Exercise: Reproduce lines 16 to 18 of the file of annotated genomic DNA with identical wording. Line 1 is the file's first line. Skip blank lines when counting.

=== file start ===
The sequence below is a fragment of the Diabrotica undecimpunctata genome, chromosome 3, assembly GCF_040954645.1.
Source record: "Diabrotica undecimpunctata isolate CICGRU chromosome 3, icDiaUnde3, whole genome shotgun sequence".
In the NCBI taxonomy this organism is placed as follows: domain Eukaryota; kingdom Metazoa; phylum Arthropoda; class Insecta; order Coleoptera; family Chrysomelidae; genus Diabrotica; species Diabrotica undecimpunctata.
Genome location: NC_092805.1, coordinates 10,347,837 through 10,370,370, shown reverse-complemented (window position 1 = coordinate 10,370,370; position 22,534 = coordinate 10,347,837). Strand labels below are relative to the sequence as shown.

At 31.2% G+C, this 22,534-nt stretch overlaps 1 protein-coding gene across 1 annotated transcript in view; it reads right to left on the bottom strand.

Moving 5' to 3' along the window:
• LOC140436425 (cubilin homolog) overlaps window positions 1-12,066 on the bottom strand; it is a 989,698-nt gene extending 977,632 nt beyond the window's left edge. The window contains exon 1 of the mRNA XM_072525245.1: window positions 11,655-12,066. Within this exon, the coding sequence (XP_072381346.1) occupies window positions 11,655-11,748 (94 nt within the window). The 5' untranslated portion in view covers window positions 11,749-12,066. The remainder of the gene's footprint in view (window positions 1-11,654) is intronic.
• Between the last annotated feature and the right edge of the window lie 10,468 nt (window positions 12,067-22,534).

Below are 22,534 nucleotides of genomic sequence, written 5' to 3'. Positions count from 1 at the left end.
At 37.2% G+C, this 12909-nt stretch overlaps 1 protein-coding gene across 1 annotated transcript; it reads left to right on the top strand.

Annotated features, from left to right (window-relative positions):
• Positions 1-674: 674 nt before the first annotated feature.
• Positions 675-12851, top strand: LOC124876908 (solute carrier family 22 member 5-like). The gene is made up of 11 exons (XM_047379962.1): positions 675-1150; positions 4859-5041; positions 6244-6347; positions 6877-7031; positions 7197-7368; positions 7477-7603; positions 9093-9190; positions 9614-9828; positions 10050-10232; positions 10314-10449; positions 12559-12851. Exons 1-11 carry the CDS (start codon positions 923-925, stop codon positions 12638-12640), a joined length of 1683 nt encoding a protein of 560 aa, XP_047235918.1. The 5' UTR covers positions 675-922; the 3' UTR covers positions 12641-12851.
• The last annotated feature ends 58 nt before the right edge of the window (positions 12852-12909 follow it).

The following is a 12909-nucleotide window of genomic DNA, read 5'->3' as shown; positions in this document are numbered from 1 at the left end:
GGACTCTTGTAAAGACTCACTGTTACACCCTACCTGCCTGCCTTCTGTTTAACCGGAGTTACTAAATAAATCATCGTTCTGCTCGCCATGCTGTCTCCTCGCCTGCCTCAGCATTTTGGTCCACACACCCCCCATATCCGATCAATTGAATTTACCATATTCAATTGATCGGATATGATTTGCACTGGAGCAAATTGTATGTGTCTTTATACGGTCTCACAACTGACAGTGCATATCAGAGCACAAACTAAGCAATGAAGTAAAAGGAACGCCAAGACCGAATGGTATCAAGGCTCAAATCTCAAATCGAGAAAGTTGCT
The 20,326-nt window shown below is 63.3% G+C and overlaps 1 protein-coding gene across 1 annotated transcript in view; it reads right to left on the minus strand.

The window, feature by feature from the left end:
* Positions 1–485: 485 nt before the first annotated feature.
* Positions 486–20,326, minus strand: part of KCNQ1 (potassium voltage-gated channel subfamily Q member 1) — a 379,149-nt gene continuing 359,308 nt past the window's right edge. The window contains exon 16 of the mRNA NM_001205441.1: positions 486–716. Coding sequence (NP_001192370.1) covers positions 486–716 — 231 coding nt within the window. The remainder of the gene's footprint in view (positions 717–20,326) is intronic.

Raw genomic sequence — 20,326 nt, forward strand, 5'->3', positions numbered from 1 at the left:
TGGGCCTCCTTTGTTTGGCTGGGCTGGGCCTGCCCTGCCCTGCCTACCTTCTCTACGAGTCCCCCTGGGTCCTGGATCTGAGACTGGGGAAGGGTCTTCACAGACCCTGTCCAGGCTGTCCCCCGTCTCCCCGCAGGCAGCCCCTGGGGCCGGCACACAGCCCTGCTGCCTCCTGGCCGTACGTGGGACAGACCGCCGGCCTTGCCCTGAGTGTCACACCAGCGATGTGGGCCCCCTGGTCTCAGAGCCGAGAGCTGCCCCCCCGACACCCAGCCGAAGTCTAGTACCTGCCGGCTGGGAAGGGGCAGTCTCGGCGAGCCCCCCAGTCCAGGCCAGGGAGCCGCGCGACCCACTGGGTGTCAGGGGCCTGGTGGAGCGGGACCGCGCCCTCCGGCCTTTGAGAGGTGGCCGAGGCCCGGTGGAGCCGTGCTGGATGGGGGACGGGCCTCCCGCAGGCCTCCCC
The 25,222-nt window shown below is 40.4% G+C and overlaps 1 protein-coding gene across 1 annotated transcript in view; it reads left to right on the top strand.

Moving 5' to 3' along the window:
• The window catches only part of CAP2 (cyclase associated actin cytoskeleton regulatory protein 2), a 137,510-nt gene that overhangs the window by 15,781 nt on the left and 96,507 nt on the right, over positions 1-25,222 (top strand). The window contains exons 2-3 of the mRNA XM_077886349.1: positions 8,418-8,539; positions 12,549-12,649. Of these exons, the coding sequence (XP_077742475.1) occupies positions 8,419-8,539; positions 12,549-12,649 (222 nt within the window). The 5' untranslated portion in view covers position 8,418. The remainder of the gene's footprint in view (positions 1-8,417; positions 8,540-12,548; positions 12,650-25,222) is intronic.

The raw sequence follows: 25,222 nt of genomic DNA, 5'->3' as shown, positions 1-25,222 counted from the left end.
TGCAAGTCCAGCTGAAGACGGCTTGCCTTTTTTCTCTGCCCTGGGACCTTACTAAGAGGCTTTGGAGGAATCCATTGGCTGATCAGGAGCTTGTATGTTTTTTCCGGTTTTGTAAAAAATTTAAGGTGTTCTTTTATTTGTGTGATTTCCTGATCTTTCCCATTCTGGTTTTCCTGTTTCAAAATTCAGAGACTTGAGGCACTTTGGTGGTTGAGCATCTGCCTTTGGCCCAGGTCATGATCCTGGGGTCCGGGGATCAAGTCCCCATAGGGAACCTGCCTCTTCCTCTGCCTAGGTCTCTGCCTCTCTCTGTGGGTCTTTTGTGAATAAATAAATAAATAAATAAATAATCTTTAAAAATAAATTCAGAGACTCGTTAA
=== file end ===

GGACTCTTGTAAAGACTCACTGTTACACCCTACCTGCCTGCCTTCTGTTTAACCGGAGTTACTAAATAAATCATCGTTCTGCTCGCCATGCTGTCTCCTCGCCTGCCTCAGCATTTTGGTCCACACACCCCCCATATCCGATCAATTGAATTTACCATATTCAATTGATCGGATATGATTTGCACTGGAGCAAATTGTATGTGTCTTTATACGGTCTCACAACTGACAGTGCATATCAGAGCACAAACTAAGCAATGAAGTAAAAGGAACGCCAAGACCGAATGGTATCAAGGCTCAAATCTCAAATCGAGAAAGTTGCT
The 20,326-nt window shown below is 63.3% G+C and overlaps 1 protein-coding gene across 1 annotated transcript in view; it reads right to left on the minus strand.

The window, feature by feature from the left end: